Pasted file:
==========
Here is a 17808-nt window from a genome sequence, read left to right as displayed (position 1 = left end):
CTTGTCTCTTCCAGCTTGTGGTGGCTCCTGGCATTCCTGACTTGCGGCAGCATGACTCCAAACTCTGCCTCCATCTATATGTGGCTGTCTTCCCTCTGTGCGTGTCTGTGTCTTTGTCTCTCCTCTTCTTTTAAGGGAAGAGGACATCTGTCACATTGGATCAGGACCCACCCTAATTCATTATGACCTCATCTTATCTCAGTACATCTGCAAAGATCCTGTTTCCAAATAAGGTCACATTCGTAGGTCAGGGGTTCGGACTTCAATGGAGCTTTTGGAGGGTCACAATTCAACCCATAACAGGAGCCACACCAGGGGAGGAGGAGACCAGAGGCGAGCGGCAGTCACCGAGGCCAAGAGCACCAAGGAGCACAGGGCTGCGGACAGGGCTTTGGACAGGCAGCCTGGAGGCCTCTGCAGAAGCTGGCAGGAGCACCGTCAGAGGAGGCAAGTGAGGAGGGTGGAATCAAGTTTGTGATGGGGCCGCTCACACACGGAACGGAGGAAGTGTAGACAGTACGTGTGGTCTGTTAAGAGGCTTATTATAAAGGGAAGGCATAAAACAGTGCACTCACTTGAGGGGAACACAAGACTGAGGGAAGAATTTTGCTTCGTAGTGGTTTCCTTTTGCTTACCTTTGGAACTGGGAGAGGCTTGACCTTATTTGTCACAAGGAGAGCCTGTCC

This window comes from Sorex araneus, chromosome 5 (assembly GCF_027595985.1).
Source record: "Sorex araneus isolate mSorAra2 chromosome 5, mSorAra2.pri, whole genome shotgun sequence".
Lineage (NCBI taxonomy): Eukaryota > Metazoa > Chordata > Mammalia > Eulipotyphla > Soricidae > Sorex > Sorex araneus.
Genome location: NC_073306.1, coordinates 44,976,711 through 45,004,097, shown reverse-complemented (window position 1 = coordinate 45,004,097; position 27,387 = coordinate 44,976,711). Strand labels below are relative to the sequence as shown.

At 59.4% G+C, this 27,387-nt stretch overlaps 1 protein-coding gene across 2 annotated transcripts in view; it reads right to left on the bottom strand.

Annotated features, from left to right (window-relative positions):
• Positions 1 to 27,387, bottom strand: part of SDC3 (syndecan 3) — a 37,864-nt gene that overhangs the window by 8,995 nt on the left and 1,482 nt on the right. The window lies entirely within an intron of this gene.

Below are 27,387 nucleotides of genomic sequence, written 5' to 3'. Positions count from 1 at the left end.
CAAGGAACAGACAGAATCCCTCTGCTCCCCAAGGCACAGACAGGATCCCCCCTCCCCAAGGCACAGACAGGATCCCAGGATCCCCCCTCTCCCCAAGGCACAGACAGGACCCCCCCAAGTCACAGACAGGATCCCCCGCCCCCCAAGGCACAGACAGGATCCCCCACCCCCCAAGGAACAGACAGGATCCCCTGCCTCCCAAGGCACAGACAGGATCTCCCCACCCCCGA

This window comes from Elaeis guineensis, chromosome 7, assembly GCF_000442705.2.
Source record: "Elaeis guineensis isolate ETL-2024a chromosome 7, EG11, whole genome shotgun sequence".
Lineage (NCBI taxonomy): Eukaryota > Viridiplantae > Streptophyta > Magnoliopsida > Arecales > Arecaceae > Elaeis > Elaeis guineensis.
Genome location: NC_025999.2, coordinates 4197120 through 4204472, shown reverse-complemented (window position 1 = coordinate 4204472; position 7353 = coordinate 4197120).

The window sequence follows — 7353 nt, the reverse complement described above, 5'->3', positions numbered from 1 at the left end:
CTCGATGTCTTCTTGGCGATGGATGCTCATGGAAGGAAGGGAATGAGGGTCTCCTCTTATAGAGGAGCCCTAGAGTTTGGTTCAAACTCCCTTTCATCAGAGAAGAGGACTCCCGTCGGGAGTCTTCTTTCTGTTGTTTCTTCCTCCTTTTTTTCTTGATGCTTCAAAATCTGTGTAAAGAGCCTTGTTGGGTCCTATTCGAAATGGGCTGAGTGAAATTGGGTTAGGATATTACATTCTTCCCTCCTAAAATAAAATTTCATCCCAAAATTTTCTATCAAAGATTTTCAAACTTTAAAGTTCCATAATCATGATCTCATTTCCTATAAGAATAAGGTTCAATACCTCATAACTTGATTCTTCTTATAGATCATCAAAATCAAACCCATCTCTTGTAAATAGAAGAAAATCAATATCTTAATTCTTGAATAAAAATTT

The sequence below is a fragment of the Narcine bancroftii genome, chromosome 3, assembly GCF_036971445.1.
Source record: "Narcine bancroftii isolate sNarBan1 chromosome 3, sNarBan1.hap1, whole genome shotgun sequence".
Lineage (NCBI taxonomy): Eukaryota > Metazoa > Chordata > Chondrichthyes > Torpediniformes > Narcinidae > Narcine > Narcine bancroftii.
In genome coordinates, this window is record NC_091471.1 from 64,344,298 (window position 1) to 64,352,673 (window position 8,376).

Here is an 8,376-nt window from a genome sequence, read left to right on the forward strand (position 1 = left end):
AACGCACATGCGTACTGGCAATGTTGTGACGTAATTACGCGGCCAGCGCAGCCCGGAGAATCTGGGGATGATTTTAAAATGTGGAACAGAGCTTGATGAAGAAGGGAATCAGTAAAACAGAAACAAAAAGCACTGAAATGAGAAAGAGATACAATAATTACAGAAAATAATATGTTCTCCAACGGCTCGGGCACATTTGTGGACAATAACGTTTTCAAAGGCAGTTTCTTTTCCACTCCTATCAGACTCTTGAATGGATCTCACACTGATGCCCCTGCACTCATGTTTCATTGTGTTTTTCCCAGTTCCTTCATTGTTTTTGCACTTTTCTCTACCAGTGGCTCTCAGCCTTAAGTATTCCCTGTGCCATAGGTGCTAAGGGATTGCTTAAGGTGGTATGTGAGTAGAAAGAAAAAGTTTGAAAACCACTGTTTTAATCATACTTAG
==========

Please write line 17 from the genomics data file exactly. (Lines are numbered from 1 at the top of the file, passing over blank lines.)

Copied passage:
CTCGATGTCTTCTTGGCGATGGATGCTCATGGAAGGAAGGGAATGAGGGTCTCCTCTTATAGAGGAGCCCTAGAGTTTGGTTCAAACTCCCTTTCATCAGAGAAGAGGACTCCCGTCGGGAGTCTTCTTTCTGTTGTTTCTTCCTCCTTTTTTTCTTGATGCTTCAAAATCTGTGTAAAGAGCCTTGTTGGGTCCTATTCGAAATGGGCTGAGTGAAATTGGGTTAGGATATTACATTCTTCCCTCCTAAAATAAAATTTCATCCCAAAATTTTCTATCAAAGATTTTCAAACTTTAAAGTTCCATAATCATGATCTCATTTCCTATAAGAATAAGGTTCAATACCTCATAACTTGATTCTTCTTATAGATCATCAAAATCAAACCCATCTCTTGTAAATAGAAGAAAATCAATATCTTAATTCTTGAATAAAAATTT